The House Banking Committee on Thursday approved legislation authorizing $18 billion in additional spending for the International Monetary Fund.
The 40-9 vote moves the bill to the House Appropriations Committee; the legislation is expected to reach the House floor next month.
In an all-day markup, the committee narrowly adopted - but later watered down - an amendment that would have required private-sector lenders to take a hit on Asian loans before the United States could extend more money to the IMF.
That amendment, by Reps. Bernard Sanders, I-Vt., and Spencer Bachus, R-Ala., would have required banks to write off bad debts or extend more credit to Asian borrowers.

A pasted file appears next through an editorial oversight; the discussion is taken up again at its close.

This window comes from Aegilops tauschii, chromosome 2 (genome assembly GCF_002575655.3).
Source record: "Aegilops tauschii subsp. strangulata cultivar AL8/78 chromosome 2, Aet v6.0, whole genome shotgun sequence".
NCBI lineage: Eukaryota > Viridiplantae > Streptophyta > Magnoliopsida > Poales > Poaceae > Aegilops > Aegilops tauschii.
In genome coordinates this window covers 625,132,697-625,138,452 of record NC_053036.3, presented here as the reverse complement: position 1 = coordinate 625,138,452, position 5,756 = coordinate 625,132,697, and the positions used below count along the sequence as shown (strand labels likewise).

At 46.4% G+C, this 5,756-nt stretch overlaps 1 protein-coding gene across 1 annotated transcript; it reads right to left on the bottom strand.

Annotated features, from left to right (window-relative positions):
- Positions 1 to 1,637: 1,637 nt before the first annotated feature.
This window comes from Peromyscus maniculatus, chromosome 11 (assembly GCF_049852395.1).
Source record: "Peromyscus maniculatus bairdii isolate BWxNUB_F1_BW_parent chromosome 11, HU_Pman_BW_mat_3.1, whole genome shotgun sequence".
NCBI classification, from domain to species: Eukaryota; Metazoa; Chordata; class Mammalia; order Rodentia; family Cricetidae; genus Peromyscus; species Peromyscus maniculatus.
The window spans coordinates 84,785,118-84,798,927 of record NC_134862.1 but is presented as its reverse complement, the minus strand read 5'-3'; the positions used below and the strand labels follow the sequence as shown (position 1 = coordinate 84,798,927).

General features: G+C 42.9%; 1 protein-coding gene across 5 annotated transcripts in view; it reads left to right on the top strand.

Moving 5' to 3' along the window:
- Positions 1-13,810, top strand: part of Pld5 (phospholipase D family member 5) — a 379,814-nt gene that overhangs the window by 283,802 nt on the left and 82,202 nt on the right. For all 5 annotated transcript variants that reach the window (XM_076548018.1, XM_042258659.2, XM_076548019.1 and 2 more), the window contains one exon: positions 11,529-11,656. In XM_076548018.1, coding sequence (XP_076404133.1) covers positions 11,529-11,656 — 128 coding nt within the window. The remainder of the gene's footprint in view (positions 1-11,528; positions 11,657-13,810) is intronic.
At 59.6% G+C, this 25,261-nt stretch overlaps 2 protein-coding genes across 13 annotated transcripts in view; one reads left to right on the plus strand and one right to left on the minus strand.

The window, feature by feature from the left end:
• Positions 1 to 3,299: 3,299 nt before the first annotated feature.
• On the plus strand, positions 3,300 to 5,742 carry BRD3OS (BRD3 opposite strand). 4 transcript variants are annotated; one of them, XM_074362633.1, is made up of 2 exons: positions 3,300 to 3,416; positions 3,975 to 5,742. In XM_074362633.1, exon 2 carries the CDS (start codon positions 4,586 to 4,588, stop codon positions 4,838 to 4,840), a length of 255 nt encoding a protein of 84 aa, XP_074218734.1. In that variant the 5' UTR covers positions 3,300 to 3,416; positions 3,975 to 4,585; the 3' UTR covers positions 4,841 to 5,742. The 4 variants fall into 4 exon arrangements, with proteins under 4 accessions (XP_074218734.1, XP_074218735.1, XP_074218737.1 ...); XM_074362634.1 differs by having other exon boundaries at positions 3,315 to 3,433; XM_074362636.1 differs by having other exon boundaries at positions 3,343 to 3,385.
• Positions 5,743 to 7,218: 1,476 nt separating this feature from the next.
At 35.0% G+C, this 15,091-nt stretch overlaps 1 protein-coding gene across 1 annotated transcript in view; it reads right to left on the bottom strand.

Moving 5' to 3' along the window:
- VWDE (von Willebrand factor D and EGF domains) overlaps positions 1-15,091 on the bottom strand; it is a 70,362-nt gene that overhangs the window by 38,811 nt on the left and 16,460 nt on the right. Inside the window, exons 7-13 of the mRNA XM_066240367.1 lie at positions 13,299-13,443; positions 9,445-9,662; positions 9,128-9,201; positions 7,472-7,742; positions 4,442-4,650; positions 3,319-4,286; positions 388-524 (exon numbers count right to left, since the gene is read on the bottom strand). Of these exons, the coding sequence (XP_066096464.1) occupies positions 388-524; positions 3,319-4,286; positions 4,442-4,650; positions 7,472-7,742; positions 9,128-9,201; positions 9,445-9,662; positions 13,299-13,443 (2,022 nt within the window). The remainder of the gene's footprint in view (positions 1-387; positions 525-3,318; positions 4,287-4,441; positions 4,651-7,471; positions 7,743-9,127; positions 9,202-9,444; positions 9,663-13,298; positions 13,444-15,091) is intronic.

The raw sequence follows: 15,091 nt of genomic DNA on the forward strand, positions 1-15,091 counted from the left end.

But the provision was later changed to simply call for "appropriate burden-sharing" by the private sector "so that investors and creditors bear more fully the consequences of their decisions," according to a release by Banking Committee Chairman Jim Leach.
The legislation now nudges private lenders "to avoid consequences of 'moral hazard' while simultaneously re-establishing market confidence and allowing solutions to short-term debt obligations," according to a release from Rep. John J. LaFalce, D-N.Y.
The $18 billion includes $14.5 billion to replenish the IMF's reserves and $3.5 billion for an emergency line of credit.